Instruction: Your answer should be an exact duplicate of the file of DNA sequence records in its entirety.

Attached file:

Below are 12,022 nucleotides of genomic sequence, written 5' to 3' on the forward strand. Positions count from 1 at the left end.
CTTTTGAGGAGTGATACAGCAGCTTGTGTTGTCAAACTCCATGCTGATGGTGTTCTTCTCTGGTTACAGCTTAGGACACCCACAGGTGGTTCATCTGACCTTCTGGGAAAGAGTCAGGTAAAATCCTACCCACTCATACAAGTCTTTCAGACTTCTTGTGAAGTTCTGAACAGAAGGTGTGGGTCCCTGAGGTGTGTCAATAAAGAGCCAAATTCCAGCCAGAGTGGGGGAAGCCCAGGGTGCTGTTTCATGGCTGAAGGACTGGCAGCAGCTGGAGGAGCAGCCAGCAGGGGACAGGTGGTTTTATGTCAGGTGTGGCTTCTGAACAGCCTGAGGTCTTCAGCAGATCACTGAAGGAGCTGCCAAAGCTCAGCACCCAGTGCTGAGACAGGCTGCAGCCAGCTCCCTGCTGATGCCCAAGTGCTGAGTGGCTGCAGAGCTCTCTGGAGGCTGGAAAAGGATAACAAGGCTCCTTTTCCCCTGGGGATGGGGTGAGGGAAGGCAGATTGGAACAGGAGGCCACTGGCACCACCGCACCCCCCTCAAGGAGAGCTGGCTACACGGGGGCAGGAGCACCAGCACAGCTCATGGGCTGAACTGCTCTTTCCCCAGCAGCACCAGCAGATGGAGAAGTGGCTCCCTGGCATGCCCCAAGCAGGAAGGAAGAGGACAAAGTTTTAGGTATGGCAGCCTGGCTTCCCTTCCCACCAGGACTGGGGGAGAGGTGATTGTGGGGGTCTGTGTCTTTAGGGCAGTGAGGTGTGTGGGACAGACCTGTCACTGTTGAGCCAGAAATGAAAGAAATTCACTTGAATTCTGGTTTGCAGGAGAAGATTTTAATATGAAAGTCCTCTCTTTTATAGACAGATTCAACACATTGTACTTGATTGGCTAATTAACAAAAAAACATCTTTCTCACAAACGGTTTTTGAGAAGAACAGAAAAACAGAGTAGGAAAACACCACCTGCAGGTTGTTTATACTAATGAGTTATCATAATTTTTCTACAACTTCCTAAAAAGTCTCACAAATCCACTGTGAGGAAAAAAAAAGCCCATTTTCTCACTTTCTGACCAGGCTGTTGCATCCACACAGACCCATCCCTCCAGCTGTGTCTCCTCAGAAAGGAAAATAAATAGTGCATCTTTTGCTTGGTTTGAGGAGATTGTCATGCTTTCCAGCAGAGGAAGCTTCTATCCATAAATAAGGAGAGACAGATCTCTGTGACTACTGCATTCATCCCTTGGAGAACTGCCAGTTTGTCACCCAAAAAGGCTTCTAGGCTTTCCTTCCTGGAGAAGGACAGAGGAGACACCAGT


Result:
Below are 12,022 nucleotides of genomic sequence, written 5' to 3' on the forward strand. Positions count from 1 at the left end.
CTTTTGAGGAGTGATACAGCAGCTTGTGTTGTCAAACTCCATGCTGATGGTGTTCTTCTCTGGTTACAGCTTAGGACACCCACAGGTGGTTCATCTGACCTTCTGGGAAAGAGTCAGGTAAAATCCTACCCACTCATACAAGTCTTTCAGACTTCTTGTGAAGTTCTGAACAGAAGGTGTGGGTCCCTGAGGTGTGTCAATAAAGAGCCAAATTCCAGCCAGAGTGGGGGAAGCCCAGGGTGCTGTTTCATGGCTGAAGGACTGGCAGCAGCTGGAGGAGCAGCCAGCAGGGGACAGGTGGTTTTATGTCAGGTGTGGCTTCTGAACAGCCTGAGGTCTTCAGCAGATCACTGAAGGAGCTGCCAAAGCTCAGCACCCAGTGCTGAGACAGGCTGCAGCCAGCTCCCTGCTGATGCCCAAGTGCTGAGTGGCTGCAGAGCTCTCTGGAGGCTGGAAAAGGATAACAAGGCTCCTTTTCCCCTGGGGATGGGGTGAGGGAAGGCAGATTGGAACAGGAGGCCACTGGCACCACCGCACCCCCCTCAAGGAGAGCTGGCTACACGGGGGCAGGAGCACCAGCACAGCTCATGGGCTGAACTGCTCTTTCCCCAGCAGCACCAGCAGATGGAGAAGTGGCTCCCTGGCATGCCCCAAGCAGGAAGGAAGAGGACAAAGTTTTAGGTATGGCAGCCTGGCTTCCCTTCCCACCAGGACTGGGGGAGAGGTGATTGTGGGGGTCTGTGTCTTTAGGGCAGTGAGGTGTGTGGGACAGACCTGTCACTGTTGAGCCAGAAATGAAAGAAATTCACTTGAATTCTGGTTTGCAGGAGAAGATTTTAATATGAAAGTCCTCTCTTTTATAGACAGATTCAACACATTGTACTTGATTGGCTAATTAACAAAAAAACATCTTTCTCACAAACGGTTTTTGAGAAGAACAGAAAAACAGAGTAGGAAAACACCACCTGCAGGTTGTTTATACTAATGAGTTATCATAATTTTTCTACAACTTCCTAAAAAGTCTCACAAATCCACTGTGAGGAAAAAAAAAGCCCATTTTCTCACTTTCTGACCAGGCTGTTGCATCCACACAGACCCATCCCTCCAGCTGTGTCTCCTCAGAAAGGAAAATAAATAGTGCATCTTTTGCTTGGTTTGAGGAGATTGTCATGCTTTCCAGCAGAGGAAGCTTCTATCCATAAATAAGGAGAGACAGATCTCTGTGACTACTGCATTCATCCCTTGGAGAACTGCCAGTTTGTCACCCAAAAAGGCTTCTAGGCTTTCCTTCCTGGAGAAGGACAGAGGAGACACCAGT